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Notes: Anderson's interest sparks

Notes: Anderson's interest sparks

DETROIT -- Sparky Anderson hasn't been Alan Trammell's manager for close to a decade now, but it's hard to tell.

"There he is, the meanest man that ever walked," Anderson joked about his former shortstop.

"Get that whip out," Trammell joked in return.

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Before the season started, Anderson told Trammell not to call him until a couple of weeks into the season. Instead, 2 1/2 weeks into it, Anderson beat him to it by showing up at his office. The longtime Tigers skipper and Hall of Fame member was in town for a function across the street at Ford Field, and he made a rare visit to Comerica Park on Thursday morning.

Trammell admits it's a slightly different relationship as a player and his manager, now in Trammell's third year as a manager himself. Yet it remains something special.

"With each year, it's a little bit more as a manager," Trammell said. "But still, the respect, that will never change. I still look at him as my manager, to be honest with you. But since I've sat in this chair now for a few years, I have a little more understanding."

He also has a little closer attention from his former skipper. For the first time since Trammell took over as manager, Anderson said, he has a competitive team, one Anderson started following closer last year. Then, his wife noticed in his phone conversations with Trammell that Sparky was including himself with the team.

"When I always talk to Tram, I know my wife will say, 'You're using "we" a lot,'", Anderson said. "When Tram and I know all the coaches, I just feel like it is. That's how much I watch them every morning. I really care. That's the first time in my 10th year out, and last year and this year are the first two years that I really, really watched and cared."

In the process, he's also watching Trammell mature as a manager.

"You know what? I'll bet 15 years from now, Mike Scioscia and Tram, you're going to be talking about them like Tony La Russa right now. I believe that, because both of those people, No. 1, they are good people. That has to be your base. You can talk all you want about how smart you are, but you'd better have a base that you're a good person down deep.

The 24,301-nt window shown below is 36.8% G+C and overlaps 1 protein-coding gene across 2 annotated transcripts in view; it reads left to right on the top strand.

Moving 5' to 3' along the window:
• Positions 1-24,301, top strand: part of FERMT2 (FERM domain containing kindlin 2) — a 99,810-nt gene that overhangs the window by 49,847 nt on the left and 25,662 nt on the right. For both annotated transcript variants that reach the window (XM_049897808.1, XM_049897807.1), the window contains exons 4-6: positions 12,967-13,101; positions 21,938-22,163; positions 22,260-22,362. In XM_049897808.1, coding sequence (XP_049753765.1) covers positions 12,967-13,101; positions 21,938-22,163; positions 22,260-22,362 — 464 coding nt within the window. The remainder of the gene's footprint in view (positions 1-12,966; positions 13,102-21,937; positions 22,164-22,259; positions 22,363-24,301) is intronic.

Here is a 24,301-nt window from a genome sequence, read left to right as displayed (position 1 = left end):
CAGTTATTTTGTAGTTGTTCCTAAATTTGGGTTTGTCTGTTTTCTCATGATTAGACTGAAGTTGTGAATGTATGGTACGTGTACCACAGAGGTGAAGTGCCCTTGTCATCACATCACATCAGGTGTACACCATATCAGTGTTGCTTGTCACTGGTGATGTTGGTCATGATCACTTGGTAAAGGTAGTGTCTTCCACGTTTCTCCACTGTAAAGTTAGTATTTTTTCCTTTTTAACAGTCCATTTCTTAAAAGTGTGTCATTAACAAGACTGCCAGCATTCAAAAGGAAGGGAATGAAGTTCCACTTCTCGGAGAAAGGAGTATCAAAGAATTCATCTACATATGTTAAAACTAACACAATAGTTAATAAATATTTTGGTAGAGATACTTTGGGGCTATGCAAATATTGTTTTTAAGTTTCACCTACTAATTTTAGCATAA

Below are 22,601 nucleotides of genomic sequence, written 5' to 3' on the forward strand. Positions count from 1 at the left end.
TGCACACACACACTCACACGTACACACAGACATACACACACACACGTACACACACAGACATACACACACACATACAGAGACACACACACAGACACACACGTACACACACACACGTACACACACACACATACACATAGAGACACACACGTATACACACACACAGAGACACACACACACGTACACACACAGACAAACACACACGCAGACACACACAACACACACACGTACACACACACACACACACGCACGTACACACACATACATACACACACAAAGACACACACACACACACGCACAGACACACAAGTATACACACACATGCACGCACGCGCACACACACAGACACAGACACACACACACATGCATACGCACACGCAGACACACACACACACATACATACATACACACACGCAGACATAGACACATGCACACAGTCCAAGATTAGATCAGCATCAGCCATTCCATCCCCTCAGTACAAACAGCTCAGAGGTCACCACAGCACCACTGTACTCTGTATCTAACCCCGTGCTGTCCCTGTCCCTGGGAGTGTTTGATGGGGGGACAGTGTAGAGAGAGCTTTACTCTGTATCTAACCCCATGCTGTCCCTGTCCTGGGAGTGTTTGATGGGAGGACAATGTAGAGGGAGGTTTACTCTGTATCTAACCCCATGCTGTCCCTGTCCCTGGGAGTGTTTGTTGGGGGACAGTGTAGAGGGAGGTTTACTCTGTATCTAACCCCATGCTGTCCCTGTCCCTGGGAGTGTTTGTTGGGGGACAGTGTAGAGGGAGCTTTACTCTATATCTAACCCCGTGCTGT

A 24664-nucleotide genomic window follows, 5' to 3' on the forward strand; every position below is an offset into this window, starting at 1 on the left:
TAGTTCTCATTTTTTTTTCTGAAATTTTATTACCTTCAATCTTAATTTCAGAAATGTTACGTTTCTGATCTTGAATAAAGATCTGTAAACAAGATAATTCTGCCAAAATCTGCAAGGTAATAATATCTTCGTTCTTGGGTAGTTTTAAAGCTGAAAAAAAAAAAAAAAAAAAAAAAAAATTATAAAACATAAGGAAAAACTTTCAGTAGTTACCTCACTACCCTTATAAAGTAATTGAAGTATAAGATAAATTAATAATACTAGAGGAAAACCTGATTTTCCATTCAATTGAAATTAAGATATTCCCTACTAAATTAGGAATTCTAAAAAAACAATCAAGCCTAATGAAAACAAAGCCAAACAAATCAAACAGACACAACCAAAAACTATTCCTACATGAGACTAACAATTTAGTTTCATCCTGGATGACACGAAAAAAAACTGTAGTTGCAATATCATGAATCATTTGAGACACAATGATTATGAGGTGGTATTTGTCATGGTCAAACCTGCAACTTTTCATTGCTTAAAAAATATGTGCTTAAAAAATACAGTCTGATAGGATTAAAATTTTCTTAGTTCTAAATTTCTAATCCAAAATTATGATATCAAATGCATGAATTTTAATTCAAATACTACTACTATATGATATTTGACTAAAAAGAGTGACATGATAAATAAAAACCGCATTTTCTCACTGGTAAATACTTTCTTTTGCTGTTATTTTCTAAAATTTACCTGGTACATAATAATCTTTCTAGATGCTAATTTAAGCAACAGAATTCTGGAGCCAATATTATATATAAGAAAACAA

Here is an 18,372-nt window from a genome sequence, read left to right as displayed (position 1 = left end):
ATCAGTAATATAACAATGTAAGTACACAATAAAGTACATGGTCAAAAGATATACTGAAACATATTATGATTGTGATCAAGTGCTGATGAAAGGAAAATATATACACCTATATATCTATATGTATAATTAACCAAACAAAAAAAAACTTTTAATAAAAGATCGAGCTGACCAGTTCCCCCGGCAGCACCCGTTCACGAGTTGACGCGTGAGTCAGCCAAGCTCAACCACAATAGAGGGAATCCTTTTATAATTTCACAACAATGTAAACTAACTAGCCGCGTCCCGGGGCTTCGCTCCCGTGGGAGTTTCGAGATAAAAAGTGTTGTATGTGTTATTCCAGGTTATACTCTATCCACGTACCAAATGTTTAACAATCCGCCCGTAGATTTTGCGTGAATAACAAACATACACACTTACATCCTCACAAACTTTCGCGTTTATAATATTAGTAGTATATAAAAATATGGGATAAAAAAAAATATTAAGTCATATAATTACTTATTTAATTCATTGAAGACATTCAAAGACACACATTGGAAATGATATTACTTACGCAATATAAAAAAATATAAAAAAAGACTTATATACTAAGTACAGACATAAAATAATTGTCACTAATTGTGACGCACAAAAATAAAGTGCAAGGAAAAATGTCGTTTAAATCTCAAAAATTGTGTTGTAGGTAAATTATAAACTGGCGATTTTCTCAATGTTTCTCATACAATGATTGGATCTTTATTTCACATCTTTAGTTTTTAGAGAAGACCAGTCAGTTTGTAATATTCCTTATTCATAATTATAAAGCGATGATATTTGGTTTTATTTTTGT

"Now, you might circle the sportswriters with a lot of baloney, but it has to be good baloney. It can't be baloney where you're trying to hurt people. It has to be fun baloney."

Anderson thinks so much of Trammell that he can't think of a fault. He remembers nicknaming him Huckleberry Finn in their second year together. But in retrospect, what he values most in a manager is the ability to listen.

"I think being out and looking back at everything," he said, "I would say if there's one thing that a manager should be, he should be one that the players know they can walk in the door and talk to him about anything they want. And if they say it's off the record, it has to remain off the record. And that's to the owner, the general manager, anybody. And I always did that."

One sight to keep in mind if you're visiting the Baseball Hall of Fame: An autographed baseball Anderson received from Pope John Paul II back when he was still a manager. It was a present for his 60th birthday from an archbishop who visited the Vatican, and it has even greater significance in the wake of the Pope's passing.

Bullpen struggles: Detroit's recent relief woes, including Thursday's loss, aren't going to change Trammell's bullpen usage. The main reason, he said, is that it's so early in the season.

"It's so early," Trammell said of the season, "that I want to have some trust in them and I want to put them in those situations, because that's what they're there for. That's the way it is. I'm trying to test them. I want to have faith in them. I want them to know that I have trust and faith in them, that I can count on them to do the job.

"You go to a certain point, it's still so early that we're going to have to go and use these guys. My gosh, we've got to get those guys to do their job. That's what we have them for."

When Danys Baez saved Tampa Bay's 3-2 victory over Texas Thursday night, the Tigers became the last American League team without a save. The only National League that remains saveless is the Florida Marlins. That said, Detroit's bullpen has had plenty of work. Its 49 1/3 innings rank among the top third of AL teams, as does its .238 batting average allowed.

Other stats show mixed results. The nine home runs allowed by Tigers relievers lead the AL, as do five hit batsmen.

Martinez could have rehab stint soon: Ramon Martinez continues to take swings off a batting tee while he regains strength in his sprained left thumb. Trammell still doesn't expect to activate him when he's eligible to come off the 15-day disabled list Sunday. Instead, a brief Minor League rehab stint sounds more likely.

"I would probably like to see him play a few games to test it, just to make sure," Trammell said.

Coming up: Don't put away those overcoats just yet. The Tigers open a three-game weekend series against Minnesota Friday night, with a 7:05 p.m. ET start. Though the first-pitch temperature is expected to be around 50 degrees, the weather is expected to turn worse Saturday and Sunday.

Jason Beck is a reporter for MLB.com. This story was not subject to the approval of Major League Baseball or its clubs.

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